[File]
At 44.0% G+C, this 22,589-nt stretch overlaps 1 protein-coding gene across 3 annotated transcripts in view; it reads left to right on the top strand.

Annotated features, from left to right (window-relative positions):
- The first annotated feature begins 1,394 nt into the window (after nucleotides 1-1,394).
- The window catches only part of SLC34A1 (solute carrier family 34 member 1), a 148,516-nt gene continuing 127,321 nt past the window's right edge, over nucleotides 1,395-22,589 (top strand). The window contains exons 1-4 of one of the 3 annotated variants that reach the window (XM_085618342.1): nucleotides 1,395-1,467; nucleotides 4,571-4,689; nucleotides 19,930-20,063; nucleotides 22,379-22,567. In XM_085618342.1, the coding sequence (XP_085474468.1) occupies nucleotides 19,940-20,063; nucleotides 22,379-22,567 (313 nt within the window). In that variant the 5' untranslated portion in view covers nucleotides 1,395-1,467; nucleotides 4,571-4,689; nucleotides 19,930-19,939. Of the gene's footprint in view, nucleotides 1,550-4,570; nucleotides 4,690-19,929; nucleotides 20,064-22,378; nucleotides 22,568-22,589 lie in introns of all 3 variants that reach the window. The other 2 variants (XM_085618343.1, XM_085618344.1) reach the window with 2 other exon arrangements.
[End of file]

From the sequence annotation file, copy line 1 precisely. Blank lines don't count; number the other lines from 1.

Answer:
At 44.0% G+C, this 22,589-nt stretch overlaps 1 protein-coding gene across 3 annotated transcripts in view; it reads left to right on the top strand.